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Technical tax area Ngā tūmomo whakataunga me ngā aratohu

Miscellaneous technical amendments

Allocation of research and development tax deductions

Section EJ 21 of the Income Tax Act 2004

A remedial amendment has been made to the changes enacted in 2006 to the research and development (R&D) tax rules. An amendment to section EJ 21 of the Income Tax Act 2004 clarifies that when a company has had a breach of shareholder continuity the amount of R&D tax deductions allocated to an income year is the lesser of the R&D income in that year and the R&D deductions that have not been allocated to earlier income years. This amendment accords with the previously announced policy objectives of this reform.

Corporate migration terminology

Sections NF 4 and NG 11 of the Income Tax Act 2004 and sections 29, 49 and 51 of the Tax Administration Act 1994

To provide consistency of terminology in the recently enacted corporate migration amendments, the reference to "emigration date" in several provisions has been replaced by the correct defined term "emigration time".

Cross-referencing in Section NBB

Section NBB 5 of the Income Tax Act 2004

Changes have been made to section NBB 5 of the Income Tax Act 2004 to clarify the rules relating to the treatment of PAYE subsidy overpayments.

Subsection NBB 5(5) of the Income Tax Act 2004 has been redrafted to include correct cross-references.

The amendments apply for pay periods beginning on or after 1 October 2006.

Minor beneficiary rule clarification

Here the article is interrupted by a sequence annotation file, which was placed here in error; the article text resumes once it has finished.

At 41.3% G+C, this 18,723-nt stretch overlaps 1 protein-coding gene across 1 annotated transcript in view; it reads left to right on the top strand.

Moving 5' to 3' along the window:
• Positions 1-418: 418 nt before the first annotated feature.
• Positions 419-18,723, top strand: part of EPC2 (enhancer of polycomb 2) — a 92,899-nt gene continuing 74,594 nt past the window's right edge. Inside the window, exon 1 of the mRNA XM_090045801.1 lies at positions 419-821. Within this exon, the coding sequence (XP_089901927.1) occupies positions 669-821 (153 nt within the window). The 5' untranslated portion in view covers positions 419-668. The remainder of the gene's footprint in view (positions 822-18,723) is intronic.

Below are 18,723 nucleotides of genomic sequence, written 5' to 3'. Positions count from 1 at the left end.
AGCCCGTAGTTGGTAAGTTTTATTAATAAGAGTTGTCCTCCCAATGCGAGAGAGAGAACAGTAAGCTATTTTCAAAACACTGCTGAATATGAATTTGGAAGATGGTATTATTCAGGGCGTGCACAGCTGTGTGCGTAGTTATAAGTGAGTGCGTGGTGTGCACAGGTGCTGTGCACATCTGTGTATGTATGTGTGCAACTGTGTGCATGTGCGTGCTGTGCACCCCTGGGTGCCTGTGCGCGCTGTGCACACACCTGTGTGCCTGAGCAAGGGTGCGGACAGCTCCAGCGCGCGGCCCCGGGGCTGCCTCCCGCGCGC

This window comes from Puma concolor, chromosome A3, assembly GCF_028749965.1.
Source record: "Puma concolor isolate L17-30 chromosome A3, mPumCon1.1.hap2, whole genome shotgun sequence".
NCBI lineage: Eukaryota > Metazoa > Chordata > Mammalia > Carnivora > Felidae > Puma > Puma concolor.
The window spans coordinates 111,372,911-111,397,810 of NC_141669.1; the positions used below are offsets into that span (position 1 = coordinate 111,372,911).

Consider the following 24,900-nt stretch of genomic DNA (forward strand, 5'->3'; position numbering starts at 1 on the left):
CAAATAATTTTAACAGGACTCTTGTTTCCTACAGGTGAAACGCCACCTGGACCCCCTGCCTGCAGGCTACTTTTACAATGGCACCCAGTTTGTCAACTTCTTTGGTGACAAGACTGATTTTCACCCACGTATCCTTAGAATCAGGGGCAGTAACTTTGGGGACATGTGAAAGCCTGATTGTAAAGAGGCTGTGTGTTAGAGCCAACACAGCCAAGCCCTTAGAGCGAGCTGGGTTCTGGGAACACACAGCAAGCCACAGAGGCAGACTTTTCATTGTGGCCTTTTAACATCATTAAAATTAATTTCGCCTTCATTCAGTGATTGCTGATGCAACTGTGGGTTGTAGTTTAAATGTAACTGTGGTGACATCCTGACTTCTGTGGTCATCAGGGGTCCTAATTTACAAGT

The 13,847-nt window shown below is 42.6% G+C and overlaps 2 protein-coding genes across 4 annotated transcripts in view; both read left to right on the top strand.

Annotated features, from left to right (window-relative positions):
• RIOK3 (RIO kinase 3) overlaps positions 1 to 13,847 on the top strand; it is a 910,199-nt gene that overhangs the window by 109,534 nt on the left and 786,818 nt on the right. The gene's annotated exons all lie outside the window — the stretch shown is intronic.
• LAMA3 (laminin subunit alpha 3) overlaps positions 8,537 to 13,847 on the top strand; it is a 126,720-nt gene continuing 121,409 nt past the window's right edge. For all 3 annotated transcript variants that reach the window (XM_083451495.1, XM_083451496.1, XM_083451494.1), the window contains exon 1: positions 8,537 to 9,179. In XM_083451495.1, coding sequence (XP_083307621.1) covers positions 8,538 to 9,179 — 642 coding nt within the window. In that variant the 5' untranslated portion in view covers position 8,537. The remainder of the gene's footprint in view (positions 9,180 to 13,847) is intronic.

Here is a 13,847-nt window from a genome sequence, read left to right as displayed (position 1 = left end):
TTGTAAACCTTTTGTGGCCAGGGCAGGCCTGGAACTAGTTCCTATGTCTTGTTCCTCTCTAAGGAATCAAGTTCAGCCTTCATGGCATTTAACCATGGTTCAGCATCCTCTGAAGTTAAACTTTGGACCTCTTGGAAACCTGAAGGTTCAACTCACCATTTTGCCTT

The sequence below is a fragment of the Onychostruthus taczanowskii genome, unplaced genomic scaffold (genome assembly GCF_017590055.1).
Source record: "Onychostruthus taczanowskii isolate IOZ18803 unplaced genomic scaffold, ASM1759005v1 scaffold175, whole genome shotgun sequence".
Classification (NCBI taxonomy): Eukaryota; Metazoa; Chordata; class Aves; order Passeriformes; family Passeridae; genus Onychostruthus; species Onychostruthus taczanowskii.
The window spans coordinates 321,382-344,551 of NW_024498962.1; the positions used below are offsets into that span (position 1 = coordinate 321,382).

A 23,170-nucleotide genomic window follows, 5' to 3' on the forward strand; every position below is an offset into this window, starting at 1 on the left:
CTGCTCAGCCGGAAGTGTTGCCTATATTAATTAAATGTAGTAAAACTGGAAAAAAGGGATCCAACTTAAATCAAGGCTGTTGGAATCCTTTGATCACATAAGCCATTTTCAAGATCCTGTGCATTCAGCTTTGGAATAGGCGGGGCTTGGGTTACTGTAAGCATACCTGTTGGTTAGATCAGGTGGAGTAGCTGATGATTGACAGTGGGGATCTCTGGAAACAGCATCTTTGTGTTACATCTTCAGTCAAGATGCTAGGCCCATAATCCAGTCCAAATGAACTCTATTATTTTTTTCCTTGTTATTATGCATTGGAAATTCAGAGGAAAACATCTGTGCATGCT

Section HH 3C of the Income Tax Act 2004

Section HH 3C of the Income Tax Act 2004, which provides an exclusion from the minor beneficiary rule, has been clarified to ensure that the test is satisfied when one or more of the conditions are met.

Share-lending rules

Sections 2(17), 117, 132, 151, 155(24) of the Income Tax Act 2004 and 178 of the Tax Administration Act 1994

Remedial amendments have been made to the recently enacted share-lending rules. The amendments clarify that when resident withholding tax (RWT) has been paid by the share user as part of a share-lending arrangement, the share supplier does not get an imputation credit for that RWT as well as an imputation credit under section NF 8B. The amendments also remove requirements that are not relevant to share-lending arrangements from the sharelending statement and dividend withholding payment credit refund sections. These amendments accord with previously announced policy objectives of this reform.

The reference to an "associated person" in section ME 5(1)(ac) has also been removed as the definition of "returning share transfer" in section OB 1 already includes an associated person test.

The amendments are effective from 1 July 2006.

Date on which notices are delivered

Sections 14(9), 14b(8) and 14C(8) of the Tax Administration Act 1994

Rebuttable presumptions, that notices are posted on the day on which they are postmarked, have been removed from sections 14(9), 14B(8) and 14C(8) of the Tax Administration Act 1994. As Inland Revenue does not copy or store envelopes, the presumption is of little value.